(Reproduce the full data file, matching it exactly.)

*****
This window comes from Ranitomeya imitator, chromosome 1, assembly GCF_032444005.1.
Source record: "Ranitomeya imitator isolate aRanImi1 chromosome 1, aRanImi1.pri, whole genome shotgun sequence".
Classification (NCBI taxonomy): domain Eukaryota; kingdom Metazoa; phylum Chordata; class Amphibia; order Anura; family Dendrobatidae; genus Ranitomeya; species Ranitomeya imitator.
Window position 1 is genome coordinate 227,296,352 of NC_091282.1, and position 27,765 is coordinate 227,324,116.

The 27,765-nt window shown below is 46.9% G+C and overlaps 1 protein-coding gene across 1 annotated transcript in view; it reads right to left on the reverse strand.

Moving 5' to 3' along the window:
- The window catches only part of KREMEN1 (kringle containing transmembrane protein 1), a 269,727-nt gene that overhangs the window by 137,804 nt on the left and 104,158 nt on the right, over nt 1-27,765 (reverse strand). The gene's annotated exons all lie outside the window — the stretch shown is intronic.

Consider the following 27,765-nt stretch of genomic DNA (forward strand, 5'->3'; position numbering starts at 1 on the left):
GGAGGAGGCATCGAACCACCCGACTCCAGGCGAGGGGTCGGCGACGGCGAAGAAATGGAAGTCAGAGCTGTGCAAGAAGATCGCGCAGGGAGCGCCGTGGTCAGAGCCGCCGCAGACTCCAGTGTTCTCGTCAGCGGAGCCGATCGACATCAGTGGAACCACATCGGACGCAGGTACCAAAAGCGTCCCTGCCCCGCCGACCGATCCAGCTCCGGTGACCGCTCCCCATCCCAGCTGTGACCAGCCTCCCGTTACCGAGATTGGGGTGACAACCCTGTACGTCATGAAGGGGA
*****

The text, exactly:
This window comes from Ranitomeya imitator, chromosome 1, assembly GCF_032444005.1.
Source record: "Ranitomeya imitator isolate aRanImi1 chromosome 1, aRanImi1.pri, whole genome shotgun sequence".
Classification (NCBI taxonomy): domain Eukaryota; kingdom Metazoa; phylum Chordata; class Amphibia; order Anura; family Dendrobatidae; genus Ranitomeya; species Ranitomeya imitator.
Window position 1 is genome coordinate 227,296,352 of NC_091282.1, and position 27,765 is coordinate 227,324,116.

The 27,765-nt window shown below is 46.9% G+C and overlaps 1 protein-coding gene across 1 annotated transcript in view; it reads right to left on the reverse strand.

Moving 5' to 3' along the window:
- The window catches only part of KREMEN1 (kringle containing transmembrane protein 1), a 269,727-nt gene that overhangs the window by 137,804 nt on the left and 104,158 nt on the right, over nt 1-27,765 (reverse strand). The gene's annotated exons all lie outside the window — the stretch shown is intronic.

Consider the following 27,765-nt stretch of genomic DNA (forward strand, 5'->3'; position numbering starts at 1 on the left):
GGAGGAGGCATCGAACCACCCGACTCCAGGCGAGGGGTCGGCGACGGCGAAGAAATGGAAGTCAGAGCTGTGCAAGAAGATCGCGCAGGGAGCGCCGTGGTCAGAGCCGCCGCAGACTCCAGTGTTCTCGTCAGCGGAGCCGATCGACATCAGTGGAACCACATCGGACGCAGGTACCAAAAGCGTCCCTGCCCCGCCGACCGATCCAGCTCCGGTGACCGCTCCCCATCCCAGCTGTGACCAGCCTCCCGTTACCGAGATTGGGGTGACAACCCTGTACGTCATGAAGGGGA